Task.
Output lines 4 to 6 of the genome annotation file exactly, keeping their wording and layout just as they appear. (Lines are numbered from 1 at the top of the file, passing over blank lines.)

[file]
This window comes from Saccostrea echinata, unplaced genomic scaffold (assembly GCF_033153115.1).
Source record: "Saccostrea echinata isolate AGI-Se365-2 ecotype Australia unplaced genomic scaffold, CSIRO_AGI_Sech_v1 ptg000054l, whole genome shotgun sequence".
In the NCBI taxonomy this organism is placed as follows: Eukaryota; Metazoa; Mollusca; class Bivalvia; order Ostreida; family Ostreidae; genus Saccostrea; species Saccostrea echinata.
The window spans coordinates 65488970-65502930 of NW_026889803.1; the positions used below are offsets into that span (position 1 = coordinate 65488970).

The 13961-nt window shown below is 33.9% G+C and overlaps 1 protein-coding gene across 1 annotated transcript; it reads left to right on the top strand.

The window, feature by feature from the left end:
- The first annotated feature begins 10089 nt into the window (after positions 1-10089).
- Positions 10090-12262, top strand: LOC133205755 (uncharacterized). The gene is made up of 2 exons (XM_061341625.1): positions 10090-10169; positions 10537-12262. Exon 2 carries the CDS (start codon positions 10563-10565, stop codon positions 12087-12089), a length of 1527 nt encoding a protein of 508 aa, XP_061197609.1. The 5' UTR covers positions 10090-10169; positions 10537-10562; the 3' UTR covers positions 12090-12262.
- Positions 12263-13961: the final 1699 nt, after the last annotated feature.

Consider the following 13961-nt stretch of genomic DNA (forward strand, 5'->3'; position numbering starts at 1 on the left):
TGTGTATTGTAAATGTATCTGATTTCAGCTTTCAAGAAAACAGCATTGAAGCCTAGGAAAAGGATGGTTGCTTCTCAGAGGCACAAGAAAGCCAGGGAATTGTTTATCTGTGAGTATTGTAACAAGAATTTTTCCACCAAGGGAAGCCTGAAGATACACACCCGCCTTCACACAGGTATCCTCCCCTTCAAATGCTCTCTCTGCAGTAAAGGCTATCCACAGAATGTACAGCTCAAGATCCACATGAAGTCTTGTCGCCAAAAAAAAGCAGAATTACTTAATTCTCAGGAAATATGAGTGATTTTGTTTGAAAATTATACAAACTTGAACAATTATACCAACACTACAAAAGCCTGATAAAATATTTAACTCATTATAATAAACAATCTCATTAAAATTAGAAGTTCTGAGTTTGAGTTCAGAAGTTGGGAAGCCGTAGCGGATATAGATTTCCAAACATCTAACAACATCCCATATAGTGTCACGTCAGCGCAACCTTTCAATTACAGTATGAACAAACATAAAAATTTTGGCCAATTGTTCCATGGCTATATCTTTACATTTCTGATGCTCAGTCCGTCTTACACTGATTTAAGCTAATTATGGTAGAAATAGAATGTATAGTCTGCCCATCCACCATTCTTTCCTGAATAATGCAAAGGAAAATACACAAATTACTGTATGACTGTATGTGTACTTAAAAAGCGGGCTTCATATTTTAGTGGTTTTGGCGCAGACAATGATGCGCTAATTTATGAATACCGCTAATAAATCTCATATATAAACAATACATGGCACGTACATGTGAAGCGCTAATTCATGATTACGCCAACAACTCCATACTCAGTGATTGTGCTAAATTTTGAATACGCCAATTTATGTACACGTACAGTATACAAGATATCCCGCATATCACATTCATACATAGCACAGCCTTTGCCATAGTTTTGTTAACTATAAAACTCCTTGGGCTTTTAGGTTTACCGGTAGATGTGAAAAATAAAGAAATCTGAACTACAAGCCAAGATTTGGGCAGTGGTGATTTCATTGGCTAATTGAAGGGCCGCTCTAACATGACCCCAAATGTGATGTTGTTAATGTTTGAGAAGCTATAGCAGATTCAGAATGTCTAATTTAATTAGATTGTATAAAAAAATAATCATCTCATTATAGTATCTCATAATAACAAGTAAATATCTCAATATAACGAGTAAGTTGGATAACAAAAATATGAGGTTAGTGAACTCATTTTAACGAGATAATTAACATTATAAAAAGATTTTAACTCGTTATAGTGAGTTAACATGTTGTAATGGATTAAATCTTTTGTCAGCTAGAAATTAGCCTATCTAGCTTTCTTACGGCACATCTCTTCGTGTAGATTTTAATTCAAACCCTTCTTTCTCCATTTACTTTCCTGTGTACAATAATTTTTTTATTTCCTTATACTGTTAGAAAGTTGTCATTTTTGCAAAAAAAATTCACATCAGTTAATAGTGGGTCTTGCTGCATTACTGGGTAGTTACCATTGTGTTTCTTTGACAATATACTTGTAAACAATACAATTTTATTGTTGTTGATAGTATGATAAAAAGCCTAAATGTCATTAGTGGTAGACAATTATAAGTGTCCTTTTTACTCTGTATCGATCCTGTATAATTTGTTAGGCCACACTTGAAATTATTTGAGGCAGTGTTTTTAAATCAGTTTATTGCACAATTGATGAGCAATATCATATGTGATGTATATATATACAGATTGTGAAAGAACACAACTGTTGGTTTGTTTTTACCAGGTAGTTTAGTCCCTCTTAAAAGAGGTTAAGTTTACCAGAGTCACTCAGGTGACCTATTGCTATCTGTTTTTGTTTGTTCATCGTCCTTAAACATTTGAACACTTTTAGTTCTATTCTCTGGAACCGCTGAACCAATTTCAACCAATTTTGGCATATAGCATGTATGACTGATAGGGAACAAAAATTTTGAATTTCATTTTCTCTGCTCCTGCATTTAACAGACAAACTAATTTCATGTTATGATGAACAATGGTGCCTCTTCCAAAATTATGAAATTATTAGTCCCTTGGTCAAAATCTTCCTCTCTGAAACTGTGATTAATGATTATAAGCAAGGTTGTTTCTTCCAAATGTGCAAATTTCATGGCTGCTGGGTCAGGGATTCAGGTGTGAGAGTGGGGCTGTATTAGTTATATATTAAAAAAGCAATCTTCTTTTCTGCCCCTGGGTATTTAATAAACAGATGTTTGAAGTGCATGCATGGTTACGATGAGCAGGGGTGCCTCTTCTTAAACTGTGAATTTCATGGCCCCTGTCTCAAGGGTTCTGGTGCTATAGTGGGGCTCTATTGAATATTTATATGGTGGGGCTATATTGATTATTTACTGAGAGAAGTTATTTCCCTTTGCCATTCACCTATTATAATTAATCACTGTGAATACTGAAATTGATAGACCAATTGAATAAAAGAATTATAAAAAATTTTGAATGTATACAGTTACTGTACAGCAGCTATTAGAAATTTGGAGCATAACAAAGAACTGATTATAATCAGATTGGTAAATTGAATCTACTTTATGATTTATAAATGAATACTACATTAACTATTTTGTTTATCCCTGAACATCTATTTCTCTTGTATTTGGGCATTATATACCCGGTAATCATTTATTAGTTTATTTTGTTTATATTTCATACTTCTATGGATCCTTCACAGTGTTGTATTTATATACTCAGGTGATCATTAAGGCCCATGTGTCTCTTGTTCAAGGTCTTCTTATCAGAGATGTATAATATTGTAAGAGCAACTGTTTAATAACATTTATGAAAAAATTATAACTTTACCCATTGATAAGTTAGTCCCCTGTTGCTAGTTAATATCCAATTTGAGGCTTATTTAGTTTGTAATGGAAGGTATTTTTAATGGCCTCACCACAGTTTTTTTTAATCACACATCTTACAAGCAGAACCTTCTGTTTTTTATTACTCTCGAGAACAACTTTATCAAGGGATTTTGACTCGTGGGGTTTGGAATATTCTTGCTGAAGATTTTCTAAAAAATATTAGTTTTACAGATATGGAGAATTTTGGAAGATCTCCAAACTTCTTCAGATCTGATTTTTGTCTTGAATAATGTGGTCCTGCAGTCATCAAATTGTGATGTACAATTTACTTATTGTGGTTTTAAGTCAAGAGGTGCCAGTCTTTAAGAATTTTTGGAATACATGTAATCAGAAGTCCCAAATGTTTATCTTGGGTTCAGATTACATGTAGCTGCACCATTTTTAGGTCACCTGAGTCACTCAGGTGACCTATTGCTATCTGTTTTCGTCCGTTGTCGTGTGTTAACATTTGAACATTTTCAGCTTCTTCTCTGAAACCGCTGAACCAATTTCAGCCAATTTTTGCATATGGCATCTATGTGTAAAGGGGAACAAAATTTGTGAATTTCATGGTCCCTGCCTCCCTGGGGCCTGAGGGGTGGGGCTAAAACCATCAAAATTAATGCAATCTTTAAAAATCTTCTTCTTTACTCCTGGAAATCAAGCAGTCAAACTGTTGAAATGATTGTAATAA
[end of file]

The window spans coordinates 65488970-65502930 of NW_026889803.1; the positions used below are offsets into that span (position 1 = coordinate 65488970).

The 13961-nt window shown below is 33.9% G+C and overlaps 1 protein-coding gene across 1 annotated transcript; it reads left to right on the top strand.

The window, feature by feature from the left end: